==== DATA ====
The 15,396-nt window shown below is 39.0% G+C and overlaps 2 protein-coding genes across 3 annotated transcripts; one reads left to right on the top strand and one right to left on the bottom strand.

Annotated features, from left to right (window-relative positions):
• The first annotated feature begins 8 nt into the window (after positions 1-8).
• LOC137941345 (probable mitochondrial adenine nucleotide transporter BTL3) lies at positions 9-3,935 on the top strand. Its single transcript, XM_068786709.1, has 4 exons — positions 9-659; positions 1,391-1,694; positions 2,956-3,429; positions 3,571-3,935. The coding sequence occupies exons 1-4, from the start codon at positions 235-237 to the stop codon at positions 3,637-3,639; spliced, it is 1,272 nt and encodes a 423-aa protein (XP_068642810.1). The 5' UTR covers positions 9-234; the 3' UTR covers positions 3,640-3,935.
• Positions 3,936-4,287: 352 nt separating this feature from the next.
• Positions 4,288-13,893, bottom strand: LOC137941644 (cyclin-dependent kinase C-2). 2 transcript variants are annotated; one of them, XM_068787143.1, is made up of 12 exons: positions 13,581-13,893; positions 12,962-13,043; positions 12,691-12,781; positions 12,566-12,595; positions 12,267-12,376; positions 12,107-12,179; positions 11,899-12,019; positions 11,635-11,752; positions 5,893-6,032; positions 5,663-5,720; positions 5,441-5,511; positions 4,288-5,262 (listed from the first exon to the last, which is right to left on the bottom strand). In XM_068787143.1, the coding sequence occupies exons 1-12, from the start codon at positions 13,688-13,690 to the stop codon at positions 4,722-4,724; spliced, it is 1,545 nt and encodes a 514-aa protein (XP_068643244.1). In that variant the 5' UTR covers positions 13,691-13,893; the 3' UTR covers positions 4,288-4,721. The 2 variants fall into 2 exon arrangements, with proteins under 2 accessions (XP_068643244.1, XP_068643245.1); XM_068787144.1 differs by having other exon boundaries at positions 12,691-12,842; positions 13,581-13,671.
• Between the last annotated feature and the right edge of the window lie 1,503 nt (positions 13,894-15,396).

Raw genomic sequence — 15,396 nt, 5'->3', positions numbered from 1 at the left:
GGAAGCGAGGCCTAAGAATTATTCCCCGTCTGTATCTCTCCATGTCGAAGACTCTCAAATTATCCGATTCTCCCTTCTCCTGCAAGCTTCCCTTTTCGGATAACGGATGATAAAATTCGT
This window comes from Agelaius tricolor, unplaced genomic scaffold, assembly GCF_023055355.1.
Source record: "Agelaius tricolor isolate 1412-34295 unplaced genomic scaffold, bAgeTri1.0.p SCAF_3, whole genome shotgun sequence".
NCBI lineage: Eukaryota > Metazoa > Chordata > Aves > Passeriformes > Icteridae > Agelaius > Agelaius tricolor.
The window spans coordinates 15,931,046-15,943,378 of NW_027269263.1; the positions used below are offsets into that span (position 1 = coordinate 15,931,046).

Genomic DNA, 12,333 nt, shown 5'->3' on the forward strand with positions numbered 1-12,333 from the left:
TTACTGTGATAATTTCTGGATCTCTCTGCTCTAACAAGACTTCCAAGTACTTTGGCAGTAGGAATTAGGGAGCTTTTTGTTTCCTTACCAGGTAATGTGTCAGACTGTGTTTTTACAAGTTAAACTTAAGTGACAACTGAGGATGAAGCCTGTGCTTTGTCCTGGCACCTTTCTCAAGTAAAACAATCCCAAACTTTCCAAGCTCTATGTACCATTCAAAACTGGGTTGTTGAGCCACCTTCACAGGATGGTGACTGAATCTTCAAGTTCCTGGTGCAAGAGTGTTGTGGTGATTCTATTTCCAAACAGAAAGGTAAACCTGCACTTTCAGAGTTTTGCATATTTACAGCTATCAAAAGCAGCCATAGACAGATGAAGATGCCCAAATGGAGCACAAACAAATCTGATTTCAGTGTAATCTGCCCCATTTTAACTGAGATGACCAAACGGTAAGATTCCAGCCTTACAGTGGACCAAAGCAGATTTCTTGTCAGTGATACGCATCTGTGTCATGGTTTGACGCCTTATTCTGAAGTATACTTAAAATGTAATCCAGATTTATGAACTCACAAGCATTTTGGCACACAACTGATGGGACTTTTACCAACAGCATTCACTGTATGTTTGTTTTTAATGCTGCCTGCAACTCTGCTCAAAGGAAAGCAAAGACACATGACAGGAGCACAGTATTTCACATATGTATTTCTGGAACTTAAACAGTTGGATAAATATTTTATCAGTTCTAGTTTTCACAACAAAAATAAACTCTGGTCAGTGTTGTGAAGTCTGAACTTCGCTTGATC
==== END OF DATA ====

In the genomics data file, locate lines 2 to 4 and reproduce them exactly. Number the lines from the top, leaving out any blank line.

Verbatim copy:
Annotated features, from left to right (window-relative positions):
• The first annotated feature begins 8 nt into the window (after positions 1-8).
• LOC137941345 (probable mitochondrial adenine nucleotide transporter BTL3) lies at positions 9-3,935 on the top strand. Its single transcript, XM_068786709.1, has 4 exons — positions 9-659; positions 1,391-1,694; positions 2,956-3,429; positions 3,571-3,935. The coding sequence occupies exons 1-4, from the start codon at positions 235-237 to the stop codon at positions 3,637-3,639; spliced, it is 1,272 nt and encodes a 423-aa protein (XP_068642810.1). The 5' UTR covers positions 9-234; the 3' UTR covers positions 3,640-3,935.